|Yes, that's an alligator or a crocodile, and, no, we don't need to get any closer.|
Luckily, I didn’t find out until after our visit to the Everglades that more than two dozen species of snakes reside in the “River of Grass.” Two dozen! And that includes the Burmese python, a non-native species that can grow to a length of 23 feet (that’s more than FOUR of me!) and weigh up to 200 pounds (and that’s almost TWO of me!).
But the birds! Oh, the birds were magnificent! Many were much larger than we see back home, and so impressive when they took to the air. This is one of the things I love about traveling: the opportunity to see such an extraordinary array of birds and animals, flowers and trees, and, more than anything else, the unbelievably magnificent scenery that can be found in every corner of this grand and glorious country.
As Alan and I headed into the second half of the 15 mile Shark Valley loop trail, our view of swaying grasses stretched in the distance to the low horizon. It almost felt like we were in another world – on the savannas of Africa, perhaps – in a land that was remote, untamed, haunting and beautiful.
I can’t say that Everglades is one of my favorite National Parks – or anywhere close to it, for that matter. Even though I was happy to place a check mark on our bucket list, as of now, I don’t feel a need to go back again. Although, to be fair, it seems like a visitor’s experience may vary considerably from one area of the Park to another. We biked the complete 15 mile loop in the sweltering Florida heat. We saw a number of amazing birds in flight and at rest. We were not eaten by a crocodile or an alligator. And, mostly importantly, we eluded the stealthy Burmese python, and lived to tell the tale.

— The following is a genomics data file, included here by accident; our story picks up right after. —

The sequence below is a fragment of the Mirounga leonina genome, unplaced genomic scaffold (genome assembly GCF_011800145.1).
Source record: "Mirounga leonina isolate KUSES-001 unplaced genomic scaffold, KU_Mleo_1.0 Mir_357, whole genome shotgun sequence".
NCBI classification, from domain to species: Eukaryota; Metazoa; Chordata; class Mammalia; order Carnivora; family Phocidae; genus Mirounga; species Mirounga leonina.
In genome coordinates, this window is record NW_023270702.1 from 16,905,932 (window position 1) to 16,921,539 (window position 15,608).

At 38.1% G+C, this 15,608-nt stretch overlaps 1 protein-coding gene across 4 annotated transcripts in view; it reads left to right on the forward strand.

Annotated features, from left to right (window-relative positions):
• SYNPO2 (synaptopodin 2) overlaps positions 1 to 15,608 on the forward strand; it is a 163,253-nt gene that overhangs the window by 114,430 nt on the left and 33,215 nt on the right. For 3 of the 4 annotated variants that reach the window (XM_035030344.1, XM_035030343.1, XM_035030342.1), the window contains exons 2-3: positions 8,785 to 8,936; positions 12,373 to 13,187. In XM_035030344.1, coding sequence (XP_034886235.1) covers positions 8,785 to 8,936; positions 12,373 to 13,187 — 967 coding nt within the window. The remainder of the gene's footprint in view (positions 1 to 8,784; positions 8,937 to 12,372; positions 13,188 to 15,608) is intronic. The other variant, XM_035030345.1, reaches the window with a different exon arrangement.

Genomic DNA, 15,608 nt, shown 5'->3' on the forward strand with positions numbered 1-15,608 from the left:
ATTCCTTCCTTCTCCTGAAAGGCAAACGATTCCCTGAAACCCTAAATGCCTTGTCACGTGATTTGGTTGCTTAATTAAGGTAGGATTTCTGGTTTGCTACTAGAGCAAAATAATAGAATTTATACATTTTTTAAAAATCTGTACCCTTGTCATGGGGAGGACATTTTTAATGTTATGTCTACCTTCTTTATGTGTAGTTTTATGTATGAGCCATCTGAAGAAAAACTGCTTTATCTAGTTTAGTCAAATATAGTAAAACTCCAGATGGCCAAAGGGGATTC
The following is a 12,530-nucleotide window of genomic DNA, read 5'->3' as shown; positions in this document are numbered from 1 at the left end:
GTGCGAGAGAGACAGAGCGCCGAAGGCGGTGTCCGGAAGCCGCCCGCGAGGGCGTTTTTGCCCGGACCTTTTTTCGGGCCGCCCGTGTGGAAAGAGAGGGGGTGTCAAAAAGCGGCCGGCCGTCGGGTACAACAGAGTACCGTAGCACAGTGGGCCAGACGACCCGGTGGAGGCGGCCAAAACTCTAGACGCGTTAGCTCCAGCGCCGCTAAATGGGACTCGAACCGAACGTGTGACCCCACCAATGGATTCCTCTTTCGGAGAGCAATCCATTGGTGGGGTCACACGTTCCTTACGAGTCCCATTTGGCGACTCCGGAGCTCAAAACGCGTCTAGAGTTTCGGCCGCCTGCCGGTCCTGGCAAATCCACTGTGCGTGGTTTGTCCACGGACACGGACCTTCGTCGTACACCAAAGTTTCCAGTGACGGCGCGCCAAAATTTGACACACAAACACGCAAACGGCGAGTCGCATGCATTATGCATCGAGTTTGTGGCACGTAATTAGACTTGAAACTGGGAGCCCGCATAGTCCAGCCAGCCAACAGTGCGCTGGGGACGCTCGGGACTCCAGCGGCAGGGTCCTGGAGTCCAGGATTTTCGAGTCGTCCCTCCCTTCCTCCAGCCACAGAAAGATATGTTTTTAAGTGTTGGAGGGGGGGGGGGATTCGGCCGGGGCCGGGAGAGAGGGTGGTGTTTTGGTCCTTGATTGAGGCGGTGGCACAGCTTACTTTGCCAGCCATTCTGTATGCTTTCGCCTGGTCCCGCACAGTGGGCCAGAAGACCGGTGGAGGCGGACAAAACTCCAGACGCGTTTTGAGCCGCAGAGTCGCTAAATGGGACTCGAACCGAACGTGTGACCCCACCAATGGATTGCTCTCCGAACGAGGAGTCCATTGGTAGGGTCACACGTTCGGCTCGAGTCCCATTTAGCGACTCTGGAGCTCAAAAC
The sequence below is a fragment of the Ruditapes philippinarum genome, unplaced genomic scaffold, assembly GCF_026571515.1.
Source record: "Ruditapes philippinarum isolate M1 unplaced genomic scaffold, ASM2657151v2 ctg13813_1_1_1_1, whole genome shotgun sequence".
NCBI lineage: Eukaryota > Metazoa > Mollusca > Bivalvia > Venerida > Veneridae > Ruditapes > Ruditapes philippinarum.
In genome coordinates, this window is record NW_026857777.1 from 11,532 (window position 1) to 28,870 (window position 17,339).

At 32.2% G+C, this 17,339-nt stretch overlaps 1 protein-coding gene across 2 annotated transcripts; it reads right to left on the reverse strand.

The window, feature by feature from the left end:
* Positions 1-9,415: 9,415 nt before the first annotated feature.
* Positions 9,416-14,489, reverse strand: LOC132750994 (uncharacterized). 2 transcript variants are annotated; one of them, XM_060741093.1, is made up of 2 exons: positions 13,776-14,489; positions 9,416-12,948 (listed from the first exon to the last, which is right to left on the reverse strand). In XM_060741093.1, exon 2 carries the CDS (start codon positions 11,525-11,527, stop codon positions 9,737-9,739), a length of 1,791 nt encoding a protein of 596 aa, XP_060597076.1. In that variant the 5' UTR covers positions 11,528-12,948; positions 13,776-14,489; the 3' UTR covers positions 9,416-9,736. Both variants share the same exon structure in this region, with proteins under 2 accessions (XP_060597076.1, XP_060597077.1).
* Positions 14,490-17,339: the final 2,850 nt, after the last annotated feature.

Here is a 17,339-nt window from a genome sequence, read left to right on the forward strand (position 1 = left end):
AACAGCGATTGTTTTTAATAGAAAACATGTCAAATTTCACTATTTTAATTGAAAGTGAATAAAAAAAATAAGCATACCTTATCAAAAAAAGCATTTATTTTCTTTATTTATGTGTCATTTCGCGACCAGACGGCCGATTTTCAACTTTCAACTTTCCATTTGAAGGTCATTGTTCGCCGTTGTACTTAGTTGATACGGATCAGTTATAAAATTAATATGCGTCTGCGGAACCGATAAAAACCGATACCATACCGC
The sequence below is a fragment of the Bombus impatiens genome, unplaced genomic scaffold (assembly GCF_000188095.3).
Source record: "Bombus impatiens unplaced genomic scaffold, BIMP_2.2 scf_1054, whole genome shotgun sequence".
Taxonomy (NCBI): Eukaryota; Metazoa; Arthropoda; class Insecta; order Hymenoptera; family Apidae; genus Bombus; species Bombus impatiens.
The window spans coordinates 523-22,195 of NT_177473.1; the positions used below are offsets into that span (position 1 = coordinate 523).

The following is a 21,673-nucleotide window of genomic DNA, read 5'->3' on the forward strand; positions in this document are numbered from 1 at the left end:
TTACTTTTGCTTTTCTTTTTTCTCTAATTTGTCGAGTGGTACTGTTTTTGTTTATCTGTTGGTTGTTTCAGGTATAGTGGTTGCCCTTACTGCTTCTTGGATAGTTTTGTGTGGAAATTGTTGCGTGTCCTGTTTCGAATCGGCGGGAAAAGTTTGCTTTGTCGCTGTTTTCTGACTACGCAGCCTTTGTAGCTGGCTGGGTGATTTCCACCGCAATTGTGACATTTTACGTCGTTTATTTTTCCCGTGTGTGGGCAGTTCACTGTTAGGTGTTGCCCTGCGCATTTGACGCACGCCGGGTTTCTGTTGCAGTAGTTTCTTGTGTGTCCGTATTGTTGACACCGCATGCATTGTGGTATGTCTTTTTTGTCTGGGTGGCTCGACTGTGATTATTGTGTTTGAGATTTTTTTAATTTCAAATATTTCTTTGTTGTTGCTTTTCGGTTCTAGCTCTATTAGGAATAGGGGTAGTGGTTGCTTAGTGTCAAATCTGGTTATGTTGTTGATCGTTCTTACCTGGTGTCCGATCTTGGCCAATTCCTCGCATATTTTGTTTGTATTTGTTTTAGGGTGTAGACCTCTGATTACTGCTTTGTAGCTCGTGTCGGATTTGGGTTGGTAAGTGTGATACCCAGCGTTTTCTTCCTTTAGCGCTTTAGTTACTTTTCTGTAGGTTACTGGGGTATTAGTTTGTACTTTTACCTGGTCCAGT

Alan and I visited our first National Park more than 40 years ago, and every one of our experiences in the Parks has been educational, enjoyable and memorable. I’ve always said that each National Park has its own character and personality, and the more Parks we visit, the more I believe that to be true. Everglades National Park might not be my favorite, but it provided an enchanting experience that this intrepid explorer will never forget.
For additional information, including info about the two campgrounds in Everglades National Park, just hop on over to the National Park Service website (link HERE). Remember, services are limited due to COVID-19, but they won’t always be, and now is a wonderful time to plan a future visit.
EPILOGUE: Just in case you were wondering, my knee did bother me on and off for the rest of the trip (and a number of weeks thereafter), but not to the extent that we needed to curtail any of our activities. (Luckily, we had no plans for hiking.) I was all set to ask my doctor for help when, one day, my knee suddenly stopped hurting. Just like that, no kidding. I questioned my doctor about it at my annual physical, a few weeks later. At first, Doc couldn’t figure it out. Then she remembered that there is a tiny bone or joint or some other small whatchamacallit in that area of the knee that could have been slightly dislocated and, one day, just popped back in place. That seemed logical, based upon the pain I had been feeling (and suddenly didn’t), and I’m fortunate in that no other medical intervention was needed.